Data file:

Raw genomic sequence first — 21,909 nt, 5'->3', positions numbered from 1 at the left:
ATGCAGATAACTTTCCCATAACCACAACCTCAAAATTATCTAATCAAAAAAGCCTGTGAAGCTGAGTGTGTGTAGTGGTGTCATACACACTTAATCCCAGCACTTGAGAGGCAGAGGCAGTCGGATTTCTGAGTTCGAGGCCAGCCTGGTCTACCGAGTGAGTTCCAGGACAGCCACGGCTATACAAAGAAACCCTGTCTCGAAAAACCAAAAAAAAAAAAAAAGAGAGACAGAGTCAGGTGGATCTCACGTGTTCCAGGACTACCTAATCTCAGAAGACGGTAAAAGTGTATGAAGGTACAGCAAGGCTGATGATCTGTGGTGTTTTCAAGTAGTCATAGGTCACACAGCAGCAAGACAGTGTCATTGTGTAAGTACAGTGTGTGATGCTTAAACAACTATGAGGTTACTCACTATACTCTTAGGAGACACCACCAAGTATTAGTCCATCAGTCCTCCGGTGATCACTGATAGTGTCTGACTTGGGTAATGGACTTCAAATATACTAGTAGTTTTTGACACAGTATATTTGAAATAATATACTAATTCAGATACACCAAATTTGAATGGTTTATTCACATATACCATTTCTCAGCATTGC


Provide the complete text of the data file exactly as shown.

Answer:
Raw genomic sequence first — 21,909 nt, 5'->3', positions numbered from 1 at the left:
ATGCAGATAACTTTCCCATAACCACAACCTCAAAATTATCTAATCAAAAAAGCCTGTGAAGCTGAGTGTGTGTAGTGGTGTCATACACACTTAATCCCAGCACTTGAGAGGCAGAGGCAGTCGGATTTCTGAGTTCGAGGCCAGCCTGGTCTACCGAGTGAGTTCCAGGACAGCCACGGCTATACAAAGAAACCCTGTCTCGAAAAACCAAAAAAAAAAAAAAAGAGAGACAGAGTCAGGTGGATCTCACGTGTTCCAGGACTACCTAATCTCAGAAGACGGTAAAAGTGTATGAAGGTACAGCAAGGCTGATGATCTGTGGTGTTTTCAAGTAGTCATAGGTCACACAGCAGCAAGACAGTGTCATTGTGTAAGTACAGTGTGTGATGCTTAAACAACTATGAGGTTACTCACTATACTCTTAGGAGACACCACCAAGTATTAGTCCATCAGTCCTCCGGTGATCACTGATAGTGTCTGACTTGGGTAATGGACTTCAAATATACTAGTAGTTTTTGACACAGTATATTTGAAATAATATACTAATTCAGATACACCAAATTTGAATGGTTTATTCACATATACCATTTCTCAGCATTGC